Italy reports seven COVID-19 deaths; WHO says virus ‘not yet’ a pandemic

Italy reports seven COVID-19 deaths; WHO says virus ‘not yet’ a pandemic

February 25, 2020   09:08 am

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A swath of “hot spot” cities and towns across northern Italy were in lockdown Monday as authorities battled to contain a fast-spreading outbreak of the new coronavirus that has killed 2,600 people in China.

The unrelenting spread of the virus pushed global stocks sharply lower Monday amid fears that the outbreak could become a global pandemic — a worldwide outbreak of a serious new illness. The global death toll reached 2,699 on Monday night, with more than 80,000 confirmed cases.

The outbreak is not there yet, said Tedros Adhanom Ghebreyesus, director general of the World Health Organization.

“For the moment, we are not witnessing the uncontained global spread of this virus, and we are not witnessing large-scale, severe disease or death,” Tedros said Monday. “Does this virus have pandemic potential? Absolutely. Are we there yet? From our assessment, not yet.”

Tedros said a WHO team that spent time in China has determined the outbreak there peaked in late January and early February and has been in decline since.

The U.S. total of confirmed cases rose from 35 to 53 on Monday night, hours after the White House requested $2.5 billion in new emergency funding to deal with the global outbreak. Congressional Democrats, however, Democrats quickly slammed the request as “woefully insufficient.”

The new numbers of deaths continue to push the coronavirus well past that of the 2002-03 SARS outbreak. But the mortality rate, a statistic that measures the deadliness of the virus on infected persons, of SARS is still significantly higher. The latest figures show that coronavirus has a mortality rate of roughly 3.4%, compared to nearly 9.6% for SARS.

A boom in cases in Italy, South Korea and Iran, he said, was “certainly very concerning.” But he said China has shown that the virus can be contained.

In Europe, “protecting our citizens is the main priority,” said Stella Kyriakides, European Commissioner for Health and Food Safety. “We are all taking this situation seriously, but without giving in to panic, disorder or disinformation.”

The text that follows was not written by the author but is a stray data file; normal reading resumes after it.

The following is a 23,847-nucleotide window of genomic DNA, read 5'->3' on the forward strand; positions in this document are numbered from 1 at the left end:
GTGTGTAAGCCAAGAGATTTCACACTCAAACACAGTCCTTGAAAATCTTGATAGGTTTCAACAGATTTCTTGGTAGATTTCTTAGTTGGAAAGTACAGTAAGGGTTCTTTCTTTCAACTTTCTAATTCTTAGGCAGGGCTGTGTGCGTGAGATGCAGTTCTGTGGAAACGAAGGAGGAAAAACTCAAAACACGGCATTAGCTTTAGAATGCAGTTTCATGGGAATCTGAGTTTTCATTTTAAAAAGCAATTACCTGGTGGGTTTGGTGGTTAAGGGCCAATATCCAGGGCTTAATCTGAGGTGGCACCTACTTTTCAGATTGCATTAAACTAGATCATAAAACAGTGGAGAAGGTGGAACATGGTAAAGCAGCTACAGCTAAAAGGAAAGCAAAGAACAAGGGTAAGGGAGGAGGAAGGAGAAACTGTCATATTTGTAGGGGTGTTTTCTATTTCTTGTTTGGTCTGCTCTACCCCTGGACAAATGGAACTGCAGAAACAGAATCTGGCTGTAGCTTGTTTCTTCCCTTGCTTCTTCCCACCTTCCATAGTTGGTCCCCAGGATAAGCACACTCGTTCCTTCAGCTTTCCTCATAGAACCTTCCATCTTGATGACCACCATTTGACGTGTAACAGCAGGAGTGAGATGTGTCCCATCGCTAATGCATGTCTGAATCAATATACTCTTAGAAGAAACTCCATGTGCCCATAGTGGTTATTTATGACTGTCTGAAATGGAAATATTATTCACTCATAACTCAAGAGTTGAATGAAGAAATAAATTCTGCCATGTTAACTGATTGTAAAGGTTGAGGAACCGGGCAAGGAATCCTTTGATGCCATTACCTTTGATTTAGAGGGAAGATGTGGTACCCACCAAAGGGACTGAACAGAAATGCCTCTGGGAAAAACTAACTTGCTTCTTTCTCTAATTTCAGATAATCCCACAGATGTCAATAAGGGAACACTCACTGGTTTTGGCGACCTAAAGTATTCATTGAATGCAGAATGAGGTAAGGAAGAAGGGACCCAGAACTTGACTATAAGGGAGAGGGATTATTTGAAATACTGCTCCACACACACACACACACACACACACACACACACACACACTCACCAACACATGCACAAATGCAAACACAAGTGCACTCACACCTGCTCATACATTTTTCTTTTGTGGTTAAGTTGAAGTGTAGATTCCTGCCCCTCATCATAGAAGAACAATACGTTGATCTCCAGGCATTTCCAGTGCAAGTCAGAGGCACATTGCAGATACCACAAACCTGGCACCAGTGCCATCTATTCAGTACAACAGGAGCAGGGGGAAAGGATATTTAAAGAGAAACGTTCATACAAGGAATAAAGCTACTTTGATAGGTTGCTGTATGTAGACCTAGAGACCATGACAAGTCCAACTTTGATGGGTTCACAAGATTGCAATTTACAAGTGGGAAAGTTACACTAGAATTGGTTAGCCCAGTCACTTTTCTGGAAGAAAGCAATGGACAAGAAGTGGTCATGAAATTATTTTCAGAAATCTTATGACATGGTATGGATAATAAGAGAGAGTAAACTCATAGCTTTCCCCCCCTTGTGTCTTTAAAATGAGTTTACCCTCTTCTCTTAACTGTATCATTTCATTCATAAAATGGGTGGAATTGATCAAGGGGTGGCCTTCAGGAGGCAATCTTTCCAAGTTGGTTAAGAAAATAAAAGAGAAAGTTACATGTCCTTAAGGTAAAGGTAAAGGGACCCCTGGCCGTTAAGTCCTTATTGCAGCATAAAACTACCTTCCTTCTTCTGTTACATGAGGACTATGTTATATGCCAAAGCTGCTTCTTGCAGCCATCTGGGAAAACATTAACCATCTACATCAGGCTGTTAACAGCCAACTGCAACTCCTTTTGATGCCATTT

In Italy, the death toll reached seven Monday night. With 229 cases of the virus confirmed, Italy is easily the most involved European country. Italian Prime Minister Giuseppe Conte has banned people from leaving infected areas, and police have been ordered to fine anyone caught entering or leaving certain towns.

Soldiers patrolled piazzas in Milan, and Venice shut down its iconic carnival three days early as Italy tightened restrictions on large public gatherings that could fan the spread of the virus.

Police roadblocks have been set up to stop people entering or leaving about a dozen towns. Several regions have closed schools, universities, museums, monuments and libraries and banned public events that attract crowds.

Basilicata Gov. Vito Bardi ordered 14-day quarantines for anyone entering his sprawling southern region from the northern part of the country.

Virus investigators in Italy suffered a setback when a person who recently visited China and was thought to be the “patient zero” for the Italian outbreak tested negative for the virus. Kyriakides announced that a team of experts from the European Center for Disease Prevention and Control and the World Health Organization was being sent to help Italy in its efforts to limit the transmission of the virus, known as COVID-19.

“We are following the situation in Italy very closely and commend the Italian authorities for their swift and efficient action,” Kyriakides said.

Iran’s death toll from the coronavirus has risen to 12, parliament spokesman Asadollah Abbasi said, giving the country the most fatalities from the outbreak outside China.

The government rejected a claim from a lawmaker, published in a reformist-leaning media outlet, that 50 people had died. Deputy Health Minister Iraj Harirchi said in a news conference on state TV that “this is not the time for political confrontations.”

In China, the National People’s Congress postponed the legislative session set to begin March 5, citing the nation’s battle against the coronavirus. No new date was set. Also Monday, the virus epicenter city of Wuhan announced a plan to relax the month-long lockdown and allow small groups of nonresidents to leave for their homes. But a few hours later the plan was rescinded.

Government figures have shown a steady decline in the number of new cases, even as cases are sharply rising in Italy, South Korea and a few other countries.

Source: USA Today

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